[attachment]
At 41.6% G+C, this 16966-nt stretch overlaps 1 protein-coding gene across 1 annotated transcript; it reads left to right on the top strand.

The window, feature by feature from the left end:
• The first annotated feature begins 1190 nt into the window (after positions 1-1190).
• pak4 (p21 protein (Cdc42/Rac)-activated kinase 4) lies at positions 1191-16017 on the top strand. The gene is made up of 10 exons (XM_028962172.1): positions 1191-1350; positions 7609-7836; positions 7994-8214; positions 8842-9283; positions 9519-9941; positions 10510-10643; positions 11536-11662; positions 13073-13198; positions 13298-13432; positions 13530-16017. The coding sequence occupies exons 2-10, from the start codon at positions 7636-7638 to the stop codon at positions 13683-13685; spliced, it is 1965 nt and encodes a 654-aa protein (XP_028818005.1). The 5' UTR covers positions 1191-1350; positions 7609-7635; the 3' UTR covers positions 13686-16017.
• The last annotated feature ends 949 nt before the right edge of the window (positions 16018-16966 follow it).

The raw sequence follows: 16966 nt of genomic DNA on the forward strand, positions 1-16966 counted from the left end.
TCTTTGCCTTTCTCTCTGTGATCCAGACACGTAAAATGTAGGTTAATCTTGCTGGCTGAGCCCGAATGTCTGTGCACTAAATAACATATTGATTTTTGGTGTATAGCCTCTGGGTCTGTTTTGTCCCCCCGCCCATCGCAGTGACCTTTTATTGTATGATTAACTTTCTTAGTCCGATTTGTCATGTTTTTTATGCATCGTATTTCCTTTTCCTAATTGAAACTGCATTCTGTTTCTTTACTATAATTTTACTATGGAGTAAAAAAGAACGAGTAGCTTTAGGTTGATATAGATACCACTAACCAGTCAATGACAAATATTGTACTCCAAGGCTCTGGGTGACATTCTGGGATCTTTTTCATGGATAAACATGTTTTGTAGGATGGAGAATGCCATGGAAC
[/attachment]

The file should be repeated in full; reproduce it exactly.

At 41.6% G+C, this 16966-nt stretch overlaps 1 protein-coding gene across 1 annotated transcript; it reads left to right on the top strand.

The window, feature by feature from the left end:
• The first annotated feature begins 1190 nt into the window (after positions 1-1190).
• pak4 (p21 protein (Cdc42/Rac)-activated kinase 4) lies at positions 1191-16017 on the top strand. The gene is made up of 10 exons (XM_028962172.1): positions 1191-1350; positions 7609-7836; positions 7994-8214; positions 8842-9283; positions 9519-9941; positions 10510-10643; positions 11536-11662; positions 13073-13198; positions 13298-13432; positions 13530-16017. The coding sequence occupies exons 2-10, from the start codon at positions 7636-7638 to the stop codon at positions 13683-13685; spliced, it is 1965 nt and encodes a 654-aa protein (XP_028818005.1). The 5' UTR covers positions 1191-1350; positions 7609-7635; the 3' UTR covers positions 13686-16017.
• The last annotated feature ends 949 nt before the right edge of the window (positions 16018-16966 follow it).

The raw sequence follows: 16966 nt of genomic DNA on the forward strand, positions 1-16966 counted from the left end.
TCTTTGCCTTTCTCTCTGTGATCCAGACACGTAAAATGTAGGTTAATCTTGCTGGCTGAGCCCGAATGTCTGTGCACTAAATAACATATTGATTTTTGGTGTATAGCCTCTGGGTCTGTTTTGTCCCCCCGCCCATCGCAGTGACCTTTTATTGTATGATTAACTTTCTTAGTCCGATTTGTCATGTTTTTTATGCATCGTATTTCCTTTTCCTAATTGAAACTGCATTCTGTTTCTTTACTATAATTTTACTATGGAGTAAAAAAGAACGAGTAGCTTTAGGTTGATATAGATACCACTAACCAGTCAATGACAAATATTGTACTCCAAGGCTCTGGGTGACATTCTGGGATCTTTTTCATGGATAAACATGTTTTGTAGGATGGAGAATGCCATGGAAC